Next I pressed the edges and applied the applique glue. I was immediately concerned that the glue’s hold wasn’t strong enough so I added pins. I sewed right through the papers and got beautiful crisp edges…then I tried to take the papers out and it was a DISASTER. I destroyed the papers, which I was bummed about because I already have plans for a repeat, AND I don’t think I was able to get all the paper out.

Conclusion: be brave and take the paper’s out first.

Attempt #2

I took the papers out, pressed the fabric and secured the fabric with pins this time. It went okay but the fabric felt a little shifty to me. AND a few of my corners rounded a bit after taking the papers out. I did not like that.

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See the rounded corner on the right? Not what I was going for.

Conclusion: Better pinning is needed and need a way to preserve edges without paper.

Attempt #3

For this attempt, I pressed the edge while the papers were still in to crisp up the borders and then I took the papers out and pressed AGAIN with a bit of Best Press. This left me with nice pretty edges. I decided to give the glue another chances…and the second half came unglued while sewing. I had to stop to realign the fabric and pin. I felt grumpy about that.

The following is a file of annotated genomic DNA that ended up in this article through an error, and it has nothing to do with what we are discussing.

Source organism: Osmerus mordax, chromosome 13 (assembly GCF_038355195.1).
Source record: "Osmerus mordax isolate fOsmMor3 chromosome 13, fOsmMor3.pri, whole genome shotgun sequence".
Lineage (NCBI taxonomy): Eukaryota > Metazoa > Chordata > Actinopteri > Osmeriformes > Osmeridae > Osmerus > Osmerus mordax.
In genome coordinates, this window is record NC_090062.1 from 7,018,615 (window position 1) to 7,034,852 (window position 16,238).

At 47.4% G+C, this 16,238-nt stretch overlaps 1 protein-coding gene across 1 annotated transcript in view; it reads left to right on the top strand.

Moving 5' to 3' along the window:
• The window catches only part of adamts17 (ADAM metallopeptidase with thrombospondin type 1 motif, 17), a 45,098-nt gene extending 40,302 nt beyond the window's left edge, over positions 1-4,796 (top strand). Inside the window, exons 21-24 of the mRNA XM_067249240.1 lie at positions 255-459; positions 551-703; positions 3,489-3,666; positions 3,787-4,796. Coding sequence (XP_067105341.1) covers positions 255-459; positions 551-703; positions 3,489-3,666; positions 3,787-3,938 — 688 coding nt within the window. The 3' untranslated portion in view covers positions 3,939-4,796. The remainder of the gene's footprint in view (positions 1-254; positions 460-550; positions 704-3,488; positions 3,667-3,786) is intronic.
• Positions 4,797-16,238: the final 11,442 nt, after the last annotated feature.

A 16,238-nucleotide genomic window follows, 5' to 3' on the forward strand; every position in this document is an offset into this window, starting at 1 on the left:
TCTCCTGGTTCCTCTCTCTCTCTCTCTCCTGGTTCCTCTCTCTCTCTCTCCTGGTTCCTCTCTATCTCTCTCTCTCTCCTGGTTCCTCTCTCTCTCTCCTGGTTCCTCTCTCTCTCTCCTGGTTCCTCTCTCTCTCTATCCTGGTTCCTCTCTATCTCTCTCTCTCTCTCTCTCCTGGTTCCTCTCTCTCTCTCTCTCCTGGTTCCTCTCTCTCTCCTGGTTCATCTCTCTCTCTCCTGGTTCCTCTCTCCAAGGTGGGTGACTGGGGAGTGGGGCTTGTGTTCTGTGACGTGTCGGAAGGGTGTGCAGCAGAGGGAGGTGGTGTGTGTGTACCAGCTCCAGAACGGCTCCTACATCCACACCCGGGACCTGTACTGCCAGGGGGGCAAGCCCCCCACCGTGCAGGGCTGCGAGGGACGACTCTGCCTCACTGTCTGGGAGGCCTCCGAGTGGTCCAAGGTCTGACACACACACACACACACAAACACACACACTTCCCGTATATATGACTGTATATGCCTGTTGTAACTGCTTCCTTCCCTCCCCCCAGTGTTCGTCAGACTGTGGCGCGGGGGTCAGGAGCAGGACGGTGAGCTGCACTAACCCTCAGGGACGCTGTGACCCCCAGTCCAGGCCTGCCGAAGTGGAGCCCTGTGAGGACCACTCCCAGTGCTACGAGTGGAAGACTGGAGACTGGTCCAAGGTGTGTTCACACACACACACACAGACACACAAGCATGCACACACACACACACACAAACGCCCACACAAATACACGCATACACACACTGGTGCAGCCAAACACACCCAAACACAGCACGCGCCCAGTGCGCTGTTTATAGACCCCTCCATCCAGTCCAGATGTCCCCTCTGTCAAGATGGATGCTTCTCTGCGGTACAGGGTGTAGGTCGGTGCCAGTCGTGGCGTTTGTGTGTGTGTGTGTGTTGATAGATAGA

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Conclusion: Pressing before removing the papers makes a big difference and the glue is not enough.

Attempt #4

Taking in everything I learned, I pressed the edges with the papers still in. Then I removed the papers and pressed again with the Best Press.

Before Best Press:

After Best Press: Then I glued the borders and then let it sit under heavy stuff all day to make sure it set

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And I added a few pins just to be sure.

Conclusion: I still had some shifting problems. I don’t think I pinned frequently enough. I’m chalking this up to being a beginning. I think I’ll need to practice some more.

Mitering the Corners

I used Angela Walter’s framework for mitering my borders. You can check out her episode of the Midnight Quilt Show (skip to about 7 minutes in).

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After I sewed the corners, I went around the corners to make sure everything we super tacked down and wasn’t going to move. Then I trimmed some of the bulk from the seam allowance.